Monday, 8 July 2013


20th Century Fox Films

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The buddy cop movie is nothing new (Lethal Weapon, Beverly Hills Cop, Rush Hour to name but three) but they're almost always male. Even with the advent of Cagney & Lacey, the 1980s US TV show about two female police officers, the female buddy cop movie has yet to break the cinema glass ceiling in quite the same way it has on the small screen let alone in real life.

That's not to say there were never any good-to-great female buddy comedies. In the same years that Cagney & Lacey ran on TV, Better Midler teamed with Shelley Long (Outrageous Fortune, 1987) and Lily Tomlin (Big Business, 1988) to quite wondrous effect. Midler also starred with Diane Keaton and Goldie Hawn in the 1996 hit, The First Wives Club, which saw sisters doin' it for themselves (similarly, Tomlin, along with Jane Fonda and Dolly Parton, did it in Nine To Five in 1980).

More recently, the runaway hit Bridesmaids (2011) put paid to the ridiculous notion (if it ever really existed at all) that women aren't funny. The female ensemble comedy, led by Kristen Wiig, showed women behaving good and badly, and equalling -- and often besting -- their male counterparts, whose comedy antics over the last decade seem to be stuck in a man-child, gross-out rut.

Bridesmaids director, Paul Feig, is at the helm of The Heat, a female buddy cop movie penned by first-time screenwriter, Katie Dippold, which sees two polar opposites -- super-efficient FBI Agent, Ashburn (Sandra Bullock), and subtle-as-a-sledgehammer Boston cop, Mullins (Melissa McCarthy) -- forced to work together to bring down a drug cartel. Their unifying common ground: upholders of the law. Their common enemy: sexism.

And there are some interesting ideas at play in The Heat, particularly in relation to how women are treated and, in turn, respond in a predominantly male work environment. McCarthy's Mullins commands fear but not respect, while her dress sense and personal hygiene not only repels people but any risk of being sexualized by her male colleagues (not that Mullins is sexless; we encounter a couple of her broken-hearted one night stands).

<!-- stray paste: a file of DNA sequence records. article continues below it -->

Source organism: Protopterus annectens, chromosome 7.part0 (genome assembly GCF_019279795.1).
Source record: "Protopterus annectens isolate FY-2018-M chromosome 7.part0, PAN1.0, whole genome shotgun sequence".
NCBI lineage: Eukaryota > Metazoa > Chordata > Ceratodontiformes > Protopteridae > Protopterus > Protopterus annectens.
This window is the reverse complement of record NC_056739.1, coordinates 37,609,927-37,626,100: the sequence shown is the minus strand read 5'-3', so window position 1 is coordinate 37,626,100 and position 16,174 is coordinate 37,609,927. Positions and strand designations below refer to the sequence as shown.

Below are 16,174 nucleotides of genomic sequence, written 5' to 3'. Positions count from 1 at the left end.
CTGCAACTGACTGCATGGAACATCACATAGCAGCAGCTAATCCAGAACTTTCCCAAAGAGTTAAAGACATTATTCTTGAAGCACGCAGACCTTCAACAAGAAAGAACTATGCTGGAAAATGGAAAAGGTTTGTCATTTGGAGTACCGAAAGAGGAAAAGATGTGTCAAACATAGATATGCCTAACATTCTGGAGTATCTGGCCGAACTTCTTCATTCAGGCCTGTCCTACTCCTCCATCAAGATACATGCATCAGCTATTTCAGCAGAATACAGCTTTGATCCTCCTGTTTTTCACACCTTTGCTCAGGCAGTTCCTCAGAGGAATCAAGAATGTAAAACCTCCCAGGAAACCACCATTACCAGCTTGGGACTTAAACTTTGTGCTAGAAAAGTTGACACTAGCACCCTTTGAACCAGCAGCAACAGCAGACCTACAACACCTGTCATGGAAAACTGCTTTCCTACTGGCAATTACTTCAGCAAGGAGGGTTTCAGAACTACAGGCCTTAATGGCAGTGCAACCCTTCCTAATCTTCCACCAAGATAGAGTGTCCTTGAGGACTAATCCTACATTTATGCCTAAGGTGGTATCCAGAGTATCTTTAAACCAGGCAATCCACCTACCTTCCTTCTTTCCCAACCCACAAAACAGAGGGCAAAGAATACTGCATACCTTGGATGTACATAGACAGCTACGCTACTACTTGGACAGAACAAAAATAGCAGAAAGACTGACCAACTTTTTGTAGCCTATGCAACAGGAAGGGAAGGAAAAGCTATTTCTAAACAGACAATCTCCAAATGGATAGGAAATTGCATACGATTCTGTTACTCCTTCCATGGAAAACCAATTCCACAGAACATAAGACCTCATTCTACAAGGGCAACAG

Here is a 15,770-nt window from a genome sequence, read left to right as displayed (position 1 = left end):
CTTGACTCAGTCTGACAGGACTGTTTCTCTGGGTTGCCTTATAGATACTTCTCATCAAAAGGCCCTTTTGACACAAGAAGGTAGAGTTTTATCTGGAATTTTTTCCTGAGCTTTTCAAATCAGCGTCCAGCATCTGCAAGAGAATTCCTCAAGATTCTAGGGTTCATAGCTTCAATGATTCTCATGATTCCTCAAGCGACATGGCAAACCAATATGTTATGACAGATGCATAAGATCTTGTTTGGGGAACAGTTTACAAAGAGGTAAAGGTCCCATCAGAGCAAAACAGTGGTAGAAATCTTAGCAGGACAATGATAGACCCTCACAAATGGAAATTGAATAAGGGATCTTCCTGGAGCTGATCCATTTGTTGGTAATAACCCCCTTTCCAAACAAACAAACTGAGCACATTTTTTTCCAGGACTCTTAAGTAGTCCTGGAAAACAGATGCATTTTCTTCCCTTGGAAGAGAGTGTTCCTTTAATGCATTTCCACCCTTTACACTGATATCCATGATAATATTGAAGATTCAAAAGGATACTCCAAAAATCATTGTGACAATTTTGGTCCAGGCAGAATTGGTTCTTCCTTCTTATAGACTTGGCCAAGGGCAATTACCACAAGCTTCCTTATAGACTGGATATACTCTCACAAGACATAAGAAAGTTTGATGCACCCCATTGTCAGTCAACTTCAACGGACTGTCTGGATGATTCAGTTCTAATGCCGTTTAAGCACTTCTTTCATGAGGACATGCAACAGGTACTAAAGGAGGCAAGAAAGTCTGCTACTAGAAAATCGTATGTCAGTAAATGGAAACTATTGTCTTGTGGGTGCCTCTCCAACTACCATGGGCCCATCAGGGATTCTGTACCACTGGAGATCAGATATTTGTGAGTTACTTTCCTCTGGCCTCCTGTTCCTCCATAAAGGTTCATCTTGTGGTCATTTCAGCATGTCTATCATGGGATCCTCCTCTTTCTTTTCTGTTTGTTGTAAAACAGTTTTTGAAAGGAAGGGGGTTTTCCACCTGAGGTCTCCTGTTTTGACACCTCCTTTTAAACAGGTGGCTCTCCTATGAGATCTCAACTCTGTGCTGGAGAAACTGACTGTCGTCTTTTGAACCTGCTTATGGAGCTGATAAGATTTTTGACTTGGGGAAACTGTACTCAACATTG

Bullock's Ashburn is an over-achiever which means she's very good at her job but seems oblivious to the fact that her success makes her male colleagues look bad and feel threatened. That, of course, isn't Ashburn's problem -- as is often the case, it's the men's -- but there's no 'I' in team, and they already have one in Dicks Only Club (however small).

Not that Feig and Dippold are too preoccupied in hammering home the feminist message as the two comediennes go about breaking down doors, more so literally than figuratively. When neither officer is taken seriously by their commanders (one played by Oscar nominee, Demian Bichir) and removed from the case, they essentially go rogue with Ashburn encouraged to loosen up and Mullins, already armed to the teeth, to smarten up.

And as you'd expect (though not as much as you'd hope), Bullock and McCarthy bring the laughs, particularly in the film's second half where Mullins' obnoxious ways make way for some humanity, and Ashburn removes the by-the-book stick from her ass. But be warned: there's a tonne of language and the occasional graphic violence (including a do-it-yourself tracheotomy and a knife to the thigh) which may shock fans more accustomed to Bullock's The Proposal or McCarthy's Mike & Molly personas.

Focussing on the comedy, The Heat is nowhere near as funny as last year's buddy cop movie, 21 Jump Street. That's not a boy versus girl thing just a mere buddy cop comedy comparison (give me Melissa McCarthy over Jonah Hill any day, I say).

But it's never easy being the first (just ask former Australian Prime Minister, Julia Gillard), and if The Heat inspires a female buddy cop movie sub genre then that's something (I guess). There's already talk of a sequel to The Heat, and we can only hope that next time out the rest of the vehicle is as sound as the female duo driving it.

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